His birthplace, Troznow, is a village in the Budweis neighborhood, 100 miles to south. There, for three centuries after him, stood "Zisca's Oak" (under shade of which, his mother, taken suddenly on the harvest-field, had borne Zisca): a weird object, gate of Heaven and of Orcus to the superstitious populations about. At midnight on the Hallow-Eve, dark smiths would repair thither, to cut a twig of the Zisca Oak: twig of it put, at the right moment, under your stithy, insures good luck, lends pith to arm and heart, which is already good luck. So that a Bishop of those parts, being of some culture, had to cut it down, above a hundred years ago,—and build some Chapel in its stead; no Oak there now, but an orthodox Inscription, not dated that I could see. [Hormayr, OEsterreichischer Plutarch, iii. (3tes), 110-145.]
Friedrich did not much pursue the Austrians after this Victory; having cleared the Czaslau region of them, he continued there (at Kuttenberg mainly); and directed all his industry to getting Peace made. His experiences of Broglio, and of what help was likely to be had from Broglio,—whom his Court, as Friedrich chanced to know, had ordered "to keep well clear of the King of Prussia,"—had not been flattering. Beaten in this Battle, Broglio's charity would have been a weak reed to lean upon: he is happy to inform Broglio, that though kept well clear of, he is not beaten.
[MAP GOES HERE—-Book xiii, page 164——missing]
Blustering Broglio might have guessed that HE now would have to look to himself. But he did not; his eyes naturally dim and bad, being dazzled at this time, by "an ever-glorious victory" (so Broglio thinks it) of his own achieving. Broglio, some couple of days after Czaslau, had marched hastily out of Prag for Budweis quarter, where Lobkowitz and the Austrians were unexpectedly bestirring themselves, and threatening to capture that "Castle of Frauenberg" (mythic old Hill-castle among woods), Broglio's chief post in those regions. Broglio, May 24th, has fought a handsome skirmish (thanks partly to Belleisle, who chanced to arrive from Frankfurt just in the nick of time, and joined Broglio): Skirmish of Sahay; magnified in all the French gazettes into a Victory of Sahay, victory little short of Pharsalia, says Friedrich;—the complete account of which, forgotten now by all creatures, is to be read in him they call Mauvillon; [Guerre de Boheme, ii. 204.] and makes a pretty enough piece of fence, on the small scale. Lobkowitz had to give up the Frauenberg enterprise; and cross to Budweis again, till new force should come.
"Why not drive him out of Budweis," think the Two French Marshals, "him and whatever force can come? If those lucky Prussians would co-operate, and those unlucky Saxons, how easy were it!"—Belleisle sets off to persuade Friedrich, to persuade Saxony (and we shall see him on the route); Broglio waiting sublime, on the hither side of the Moldau, well within wind of Budweis, till Belleisle prevail, and return with said co-operation, What became of Broglio, waiting in this sublime manner, we shall also have to see; but perhaps not for a great while yet (cannot pause on such absurd phenomena yet),—though Broglio's catastrophe is itself a thing imminent; and, within some ten days of that astonishing Victory of Sahay, astonishes poor Broglio the reverse way. A man born for surprises!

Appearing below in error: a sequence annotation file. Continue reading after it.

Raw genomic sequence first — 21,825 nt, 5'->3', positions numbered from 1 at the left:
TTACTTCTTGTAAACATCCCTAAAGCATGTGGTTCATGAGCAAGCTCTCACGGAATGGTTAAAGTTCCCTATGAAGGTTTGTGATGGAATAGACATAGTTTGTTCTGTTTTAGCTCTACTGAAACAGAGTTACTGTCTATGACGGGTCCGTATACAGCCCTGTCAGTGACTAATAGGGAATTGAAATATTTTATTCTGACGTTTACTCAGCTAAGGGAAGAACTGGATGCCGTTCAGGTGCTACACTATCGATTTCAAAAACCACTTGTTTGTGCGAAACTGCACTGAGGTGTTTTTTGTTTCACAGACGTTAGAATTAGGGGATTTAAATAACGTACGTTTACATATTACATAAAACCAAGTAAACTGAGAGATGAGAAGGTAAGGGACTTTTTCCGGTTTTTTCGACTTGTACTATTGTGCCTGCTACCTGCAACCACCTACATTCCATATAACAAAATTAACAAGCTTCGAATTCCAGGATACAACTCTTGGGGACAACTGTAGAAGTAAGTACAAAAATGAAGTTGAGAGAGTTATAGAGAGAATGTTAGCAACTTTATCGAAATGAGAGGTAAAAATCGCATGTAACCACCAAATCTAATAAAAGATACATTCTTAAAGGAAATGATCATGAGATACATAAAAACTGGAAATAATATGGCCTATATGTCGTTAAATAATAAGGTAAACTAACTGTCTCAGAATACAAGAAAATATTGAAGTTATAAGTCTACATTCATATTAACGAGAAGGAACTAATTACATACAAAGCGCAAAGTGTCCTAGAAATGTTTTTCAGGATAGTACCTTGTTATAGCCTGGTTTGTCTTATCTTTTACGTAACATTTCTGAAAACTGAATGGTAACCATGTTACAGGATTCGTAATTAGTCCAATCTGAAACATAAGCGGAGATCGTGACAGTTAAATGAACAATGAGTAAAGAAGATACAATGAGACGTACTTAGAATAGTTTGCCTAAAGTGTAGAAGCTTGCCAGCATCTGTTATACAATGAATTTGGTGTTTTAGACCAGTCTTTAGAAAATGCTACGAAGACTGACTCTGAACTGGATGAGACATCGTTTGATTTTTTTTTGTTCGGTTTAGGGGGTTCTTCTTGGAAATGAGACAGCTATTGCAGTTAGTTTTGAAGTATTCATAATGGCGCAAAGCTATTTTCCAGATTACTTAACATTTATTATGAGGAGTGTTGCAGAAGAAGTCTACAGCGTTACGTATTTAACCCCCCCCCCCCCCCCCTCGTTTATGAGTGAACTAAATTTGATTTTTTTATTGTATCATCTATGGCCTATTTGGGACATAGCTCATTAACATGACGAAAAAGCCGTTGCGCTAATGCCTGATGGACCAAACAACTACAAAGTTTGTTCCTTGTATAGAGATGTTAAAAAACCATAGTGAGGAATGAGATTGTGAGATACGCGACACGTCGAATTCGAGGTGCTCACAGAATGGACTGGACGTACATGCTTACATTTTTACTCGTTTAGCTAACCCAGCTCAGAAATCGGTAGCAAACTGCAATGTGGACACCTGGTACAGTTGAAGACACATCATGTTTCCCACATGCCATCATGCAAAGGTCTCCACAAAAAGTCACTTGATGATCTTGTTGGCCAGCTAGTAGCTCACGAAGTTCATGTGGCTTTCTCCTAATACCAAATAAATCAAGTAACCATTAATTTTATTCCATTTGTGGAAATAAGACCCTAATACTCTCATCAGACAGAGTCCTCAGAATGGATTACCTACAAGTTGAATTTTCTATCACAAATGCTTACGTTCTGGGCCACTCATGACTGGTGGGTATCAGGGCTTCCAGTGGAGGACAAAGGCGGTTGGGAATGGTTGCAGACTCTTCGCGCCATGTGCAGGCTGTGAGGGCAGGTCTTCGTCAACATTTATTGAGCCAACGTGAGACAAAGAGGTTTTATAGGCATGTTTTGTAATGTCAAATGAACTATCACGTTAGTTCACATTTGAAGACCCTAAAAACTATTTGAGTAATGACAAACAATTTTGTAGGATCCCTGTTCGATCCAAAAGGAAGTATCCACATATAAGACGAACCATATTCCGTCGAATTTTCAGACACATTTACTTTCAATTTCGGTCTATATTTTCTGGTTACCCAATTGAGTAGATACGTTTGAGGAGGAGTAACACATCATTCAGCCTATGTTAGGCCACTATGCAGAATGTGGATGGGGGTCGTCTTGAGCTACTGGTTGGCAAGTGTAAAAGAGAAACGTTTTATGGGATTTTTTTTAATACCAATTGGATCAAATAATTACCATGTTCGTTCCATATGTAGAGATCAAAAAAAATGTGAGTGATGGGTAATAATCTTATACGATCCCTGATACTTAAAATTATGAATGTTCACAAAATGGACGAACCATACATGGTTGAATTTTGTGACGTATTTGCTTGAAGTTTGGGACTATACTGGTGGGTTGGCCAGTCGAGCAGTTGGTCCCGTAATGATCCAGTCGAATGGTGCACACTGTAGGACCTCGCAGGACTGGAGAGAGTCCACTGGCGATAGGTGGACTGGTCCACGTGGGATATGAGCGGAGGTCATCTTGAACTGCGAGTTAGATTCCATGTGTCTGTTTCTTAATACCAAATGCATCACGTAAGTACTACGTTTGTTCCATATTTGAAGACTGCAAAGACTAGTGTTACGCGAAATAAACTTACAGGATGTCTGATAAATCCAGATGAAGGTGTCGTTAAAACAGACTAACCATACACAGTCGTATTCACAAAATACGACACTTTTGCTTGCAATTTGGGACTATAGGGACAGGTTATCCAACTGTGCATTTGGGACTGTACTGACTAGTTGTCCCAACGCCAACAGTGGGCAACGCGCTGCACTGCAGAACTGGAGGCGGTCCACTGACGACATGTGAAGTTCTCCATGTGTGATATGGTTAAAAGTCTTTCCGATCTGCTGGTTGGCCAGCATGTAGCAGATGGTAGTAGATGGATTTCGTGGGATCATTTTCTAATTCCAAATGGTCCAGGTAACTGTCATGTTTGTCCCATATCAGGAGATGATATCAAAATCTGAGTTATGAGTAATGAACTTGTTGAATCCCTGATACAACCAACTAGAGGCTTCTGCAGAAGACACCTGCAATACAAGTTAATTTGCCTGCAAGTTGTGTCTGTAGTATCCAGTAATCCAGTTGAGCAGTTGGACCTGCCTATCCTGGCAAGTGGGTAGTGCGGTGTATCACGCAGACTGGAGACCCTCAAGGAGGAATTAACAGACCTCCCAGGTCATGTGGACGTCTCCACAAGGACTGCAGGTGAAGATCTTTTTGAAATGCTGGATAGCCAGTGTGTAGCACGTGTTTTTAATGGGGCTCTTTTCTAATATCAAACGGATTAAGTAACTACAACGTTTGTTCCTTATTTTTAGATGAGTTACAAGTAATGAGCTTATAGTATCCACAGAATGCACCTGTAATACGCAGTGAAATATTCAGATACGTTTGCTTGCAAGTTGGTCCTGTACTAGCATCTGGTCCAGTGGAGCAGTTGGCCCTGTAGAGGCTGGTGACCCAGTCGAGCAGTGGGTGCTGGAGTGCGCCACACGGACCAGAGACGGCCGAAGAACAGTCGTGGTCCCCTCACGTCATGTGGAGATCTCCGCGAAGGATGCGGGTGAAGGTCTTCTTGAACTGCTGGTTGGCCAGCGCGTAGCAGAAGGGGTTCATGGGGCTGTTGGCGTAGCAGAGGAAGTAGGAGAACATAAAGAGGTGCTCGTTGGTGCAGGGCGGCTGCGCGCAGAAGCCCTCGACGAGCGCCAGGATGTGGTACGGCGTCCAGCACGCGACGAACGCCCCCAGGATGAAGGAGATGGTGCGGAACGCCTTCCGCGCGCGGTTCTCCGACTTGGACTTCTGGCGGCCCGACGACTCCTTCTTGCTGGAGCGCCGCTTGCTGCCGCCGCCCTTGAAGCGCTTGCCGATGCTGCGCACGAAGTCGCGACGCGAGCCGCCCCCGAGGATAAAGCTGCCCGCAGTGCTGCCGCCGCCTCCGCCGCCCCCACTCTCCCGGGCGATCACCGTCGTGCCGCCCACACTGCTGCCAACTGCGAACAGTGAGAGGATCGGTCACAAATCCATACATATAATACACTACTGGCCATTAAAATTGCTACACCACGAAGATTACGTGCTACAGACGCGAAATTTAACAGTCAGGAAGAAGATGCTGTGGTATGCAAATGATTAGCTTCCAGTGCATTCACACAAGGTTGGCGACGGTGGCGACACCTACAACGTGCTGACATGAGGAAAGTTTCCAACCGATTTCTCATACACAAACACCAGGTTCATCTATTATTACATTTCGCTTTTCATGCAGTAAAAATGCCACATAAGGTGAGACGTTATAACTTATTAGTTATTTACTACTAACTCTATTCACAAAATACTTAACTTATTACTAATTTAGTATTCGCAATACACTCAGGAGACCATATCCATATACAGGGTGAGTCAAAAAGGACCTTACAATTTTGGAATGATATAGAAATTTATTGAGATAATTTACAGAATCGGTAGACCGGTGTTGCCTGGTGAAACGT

In actual loss of men or of ground, the results of that Chotusitz Affair were not of decisive nature. But it had been fought with obstinacy; with great fury on the Austrian side (who, as it were, had a bet upon it ever since February 25th), Britannic George, and all the world, looking on: and, in dispiritment and discredit to the beaten party, its results were considerable. The voice of all the world, declaring through its Gazetteer Editors, "You cannot beat those Prussians!" voice confirmed by one's own sad thoughts:—in such sounding of the rams horns round one's Jericho, there is always a strange influence (what is called panic, as if Pan or some god were in it), and one's Jericho is the apter to fall!
Among the Austrian Prisoners, there was a General Pallandt, mortally wounded too; whom Friedrich, according to custom, treated with his best humanity, though all help was hopeless to poor Pallandt. Calling one day at Pallandt's sick-couch, Friedrich was so sympathetic, humane and noble, that Pallandt was touched by it; and said, "What a pity your noble Majesty and my noble Queen should ruin one another, for a set of French intruders, who play false even to your Majesty!" "False?" Friedrich inquires farther: Pallandt, a man familiar at Court, has seen a Letter from Fleury to the Queen of Hungary, conclusive as to Fleury's good faith; will undertake, if permitted, to get his Majesty a sight of it. Friedrich permits; the Fleury letter comes; to the effect: "Make peace with us, O Queen; with your Prussian neighbor you shall make—what suits you!" Friedrich read; learned conclusively, what perhaps he had already as good as known otherwise; and drew the inference. [Helden-Geschichte, ii. 633; Hormayr, Anemonen, ii. 186; Adelung, iii. A, 149 n.] Actual copy of this letter the most ardent Gazetteer curiosity could not attain to, at that epoch; but the Pallandt story seems to have been true;—and as to the Fleury letter in such circumstances, copies of various Fleury letters to the like purport are still public enough; and Fleury's private intentions, already guessed at by Friedrich, are in our time a secret to nobody that inquires about them.